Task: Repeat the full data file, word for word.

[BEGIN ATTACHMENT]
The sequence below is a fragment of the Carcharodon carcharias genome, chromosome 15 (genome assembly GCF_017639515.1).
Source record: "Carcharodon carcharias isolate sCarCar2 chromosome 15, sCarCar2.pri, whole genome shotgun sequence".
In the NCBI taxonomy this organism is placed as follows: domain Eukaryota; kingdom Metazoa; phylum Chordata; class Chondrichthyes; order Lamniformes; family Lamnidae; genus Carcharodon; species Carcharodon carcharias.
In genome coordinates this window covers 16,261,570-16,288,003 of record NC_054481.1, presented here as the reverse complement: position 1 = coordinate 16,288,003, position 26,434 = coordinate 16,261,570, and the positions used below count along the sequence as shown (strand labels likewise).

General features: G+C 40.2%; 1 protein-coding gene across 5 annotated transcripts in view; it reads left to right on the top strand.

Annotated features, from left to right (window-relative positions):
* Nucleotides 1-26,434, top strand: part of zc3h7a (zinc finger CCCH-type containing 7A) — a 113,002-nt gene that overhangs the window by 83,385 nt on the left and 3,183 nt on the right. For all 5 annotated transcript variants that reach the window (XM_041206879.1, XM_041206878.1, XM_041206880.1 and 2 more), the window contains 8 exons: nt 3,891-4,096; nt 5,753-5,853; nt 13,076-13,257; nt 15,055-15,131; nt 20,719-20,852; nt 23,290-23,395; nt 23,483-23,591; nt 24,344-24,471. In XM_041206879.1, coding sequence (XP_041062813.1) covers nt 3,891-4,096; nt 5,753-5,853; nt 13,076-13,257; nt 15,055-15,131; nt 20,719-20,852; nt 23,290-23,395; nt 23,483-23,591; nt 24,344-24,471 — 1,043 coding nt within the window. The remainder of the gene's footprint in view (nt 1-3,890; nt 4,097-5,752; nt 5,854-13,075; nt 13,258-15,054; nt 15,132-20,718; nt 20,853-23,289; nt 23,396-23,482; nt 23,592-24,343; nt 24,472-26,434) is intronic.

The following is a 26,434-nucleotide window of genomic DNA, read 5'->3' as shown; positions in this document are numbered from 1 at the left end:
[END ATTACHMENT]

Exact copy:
The sequence below is a fragment of the Carcharodon carcharias genome, chromosome 15 (genome assembly GCF_017639515.1).
Source record: "Carcharodon carcharias isolate sCarCar2 chromosome 15, sCarCar2.pri, whole genome shotgun sequence".
In the NCBI taxonomy this organism is placed as follows: domain Eukaryota; kingdom Metazoa; phylum Chordata; class Chondrichthyes; order Lamniformes; family Lamnidae; genus Carcharodon; species Carcharodon carcharias.
In genome coordinates this window covers 16,261,570-16,288,003 of record NC_054481.1, presented here as the reverse complement: position 1 = coordinate 16,288,003, position 26,434 = coordinate 16,261,570, and the positions used below count along the sequence as shown (strand labels likewise).

General features: G+C 40.2%; 1 protein-coding gene across 5 annotated transcripts in view; it reads left to right on the top strand.

Annotated features, from left to right (window-relative positions):
* Nucleotides 1-26,434, top strand: part of zc3h7a (zinc finger CCCH-type containing 7A) — a 113,002-nt gene that overhangs the window by 83,385 nt on the left and 3,183 nt on the right. For all 5 annotated transcript variants that reach the window (XM_041206879.1, XM_041206878.1, XM_041206880.1 and 2 more), the window contains 8 exons: nt 3,891-4,096; nt 5,753-5,853; nt 13,076-13,257; nt 15,055-15,131; nt 20,719-20,852; nt 23,290-23,395; nt 23,483-23,591; nt 24,344-24,471. In XM_041206879.1, coding sequence (XP_041062813.1) covers nt 3,891-4,096; nt 5,753-5,853; nt 13,076-13,257; nt 15,055-15,131; nt 20,719-20,852; nt 23,290-23,395; nt 23,483-23,591; nt 24,344-24,471 — 1,043 coding nt within the window. The remainder of the gene's footprint in view (nt 1-3,890; nt 4,097-5,752; nt 5,854-13,075; nt 13,258-15,054; nt 15,132-20,718; nt 20,853-23,289; nt 23,396-23,482; nt 23,592-24,343; nt 24,472-26,434) is intronic.

The following is a 26,434-nucleotide window of genomic DNA, read 5'->3' as shown; positions in this document are numbered from 1 at the left end: